“How many times have we done this, Dad?” my son asked as our little car rolled off the B.C. ferry and onto the narrow roadway of Mayne Island. “Good question,” I replied, “I’ve kind of lost track over the years.” Our car rumbled in second gear up a hill surrounded on each side by old Douglas Fir and Arbutus trees with branches reaching up to heaven. “Each year keeps getting better,” my son stated in a matter-of-fact way. A rare and welcome compliment from a teenager to a parent.
As we drove along the road now also buffered by cedar and alder trees, making our way towards the oceanfront property for the weekend, I started to think back on this simple practice of having time away together. I decided several years ago that once each summer I would take my son away – just the two of us for what eventually became known as the “man trip.” Usually, we pick one of the many beautiful Gulf Islands a short ferry ride away from Vancouver. Once on the island, we might as well be 1,000 miles from anywhere (and sometimes the poor cell reception makes it feel that way). For my son it is a much-needed break from his sisters. Our meals together often have questionable nutritional value. The shows we watch on TV are the ones that my son would normally be outvoted on at home by his siblings. In the early years we tended to spend most of our time on the beach, with a bucket and spade, building sandcastles and talking about life while making silly jokes. Today, we go kayaking, cycling and zip lining when the opportunity presents itself. What remains consistent is the quality time of conversation, laughter and a deep sense of connection that our usual busy home life of work and school often prevents.
The Ways We Love
Years ago, as a pastor I came across the now ubiquitous The Five Love Languages by Gary Chapman. Like any good idea, it has been franchised in a million different ways with versions of the book online and in print for couples, singles, children, teens and no doubt they are working on a version for pets. The premise of the book, however, is simple but helpful for all of us working our way through the various complex relationships in our lives. The book suggests that human beings have different ways of giving and receiving love. For some it is words of affection, for others physical touch; some prefer acts of service while others value the receiving of gifts. I discovered years ago that my son responds best to the fifth “love language” – quality time. When he was younger and our whole household could still agree on a movie to watch for family movie night, my son would be the first one to call me out if I opened my laptop a crack to check on that supposedly urgent email from the church. “Come on, Dad,” he’d say, “you’re not watching the movie.” “I am!” I protested, “I’m just . . . um . . .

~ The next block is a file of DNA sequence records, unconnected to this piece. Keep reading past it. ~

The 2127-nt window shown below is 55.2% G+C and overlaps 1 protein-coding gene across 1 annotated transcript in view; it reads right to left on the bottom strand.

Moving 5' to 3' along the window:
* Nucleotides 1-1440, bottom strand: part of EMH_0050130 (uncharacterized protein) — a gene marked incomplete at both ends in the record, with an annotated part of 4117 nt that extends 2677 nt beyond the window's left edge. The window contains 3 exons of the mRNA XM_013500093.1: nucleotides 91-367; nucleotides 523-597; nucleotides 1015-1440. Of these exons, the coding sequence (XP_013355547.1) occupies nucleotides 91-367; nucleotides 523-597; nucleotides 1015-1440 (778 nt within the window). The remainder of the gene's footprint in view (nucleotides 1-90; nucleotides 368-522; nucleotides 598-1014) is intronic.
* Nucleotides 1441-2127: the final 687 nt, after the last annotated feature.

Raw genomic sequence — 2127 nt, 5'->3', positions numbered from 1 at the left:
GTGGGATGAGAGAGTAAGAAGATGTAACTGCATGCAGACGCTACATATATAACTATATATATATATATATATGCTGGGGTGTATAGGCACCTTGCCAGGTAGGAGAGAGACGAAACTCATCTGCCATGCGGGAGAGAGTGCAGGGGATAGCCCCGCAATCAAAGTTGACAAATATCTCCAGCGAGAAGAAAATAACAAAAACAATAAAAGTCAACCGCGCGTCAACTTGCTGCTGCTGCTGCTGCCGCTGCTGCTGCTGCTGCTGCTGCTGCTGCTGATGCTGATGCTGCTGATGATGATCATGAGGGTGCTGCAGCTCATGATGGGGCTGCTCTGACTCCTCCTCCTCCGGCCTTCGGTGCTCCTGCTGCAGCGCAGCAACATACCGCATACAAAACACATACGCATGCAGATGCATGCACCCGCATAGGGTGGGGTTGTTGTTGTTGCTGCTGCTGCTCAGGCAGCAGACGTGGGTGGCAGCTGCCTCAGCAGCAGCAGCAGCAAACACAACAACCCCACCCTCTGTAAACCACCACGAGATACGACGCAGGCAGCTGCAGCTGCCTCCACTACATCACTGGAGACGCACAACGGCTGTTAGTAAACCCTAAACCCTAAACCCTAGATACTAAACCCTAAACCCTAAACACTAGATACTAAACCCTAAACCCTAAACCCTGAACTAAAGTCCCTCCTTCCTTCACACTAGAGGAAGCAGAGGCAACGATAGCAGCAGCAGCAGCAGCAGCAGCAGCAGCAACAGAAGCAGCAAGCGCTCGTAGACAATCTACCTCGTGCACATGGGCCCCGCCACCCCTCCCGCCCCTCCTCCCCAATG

multitasking.” Which we all knew was a lie.
Perhaps it was this growing appreciation for my son’s “love language” that led me to the practice of our annual trip away together. Another reason was trying to figure out how to build a meaningful relationship with my son when the relationship with my own father was complicated.
My dad was a great guy who was loving and caring to both me and my brother. He was funny and kind, someone who loved great choral music and sang in many choirs himself. He was an avid reader and loved to discuss politics, always encouraging us when we were little to form our own opinions and then defend our ideas around the dinner table. He was someone who drew deeply on the Christian faith of his Irish Presbyterian background. Like all of us, however, Dad also had a shadow side. His whole adult life was a struggle with mental health, in the particular form of depression. That meant that I also have clear memories of the times when my dad was hospitalized for his depression, withdrawn and fighting the demons that sought to take from him the fullness of life promised by Christ.
When I look back on the “man trip” tradition I have with my own son, I realize that it was started, in part, with a longing for what I felt was missing growing up, and navigating the awkward years of transition from teens to adulthood. For example, I was mindful on this year’s trip away together that my son is now older than I was when depression finally took my father’s life. I’m also aware, however, of God’s gracious provision and faithful presence throughout our lives, and while I may long for time with my father that was not to be, God sent other influential men of faith and strength of character who became instrumental in my life. Two of those men were my uncles – Jack and Doug – for whom my son is named. Time spent with them in my teen years and into adulthood helped shape my character, values, faith and vocational discernment. I suppose in some ways that kind of strong, encouraging presence is what I hope to offer my own son as he makes his way in a world that feels increasingly fraught and ever more complicated (and complex) than the one in which I grew up.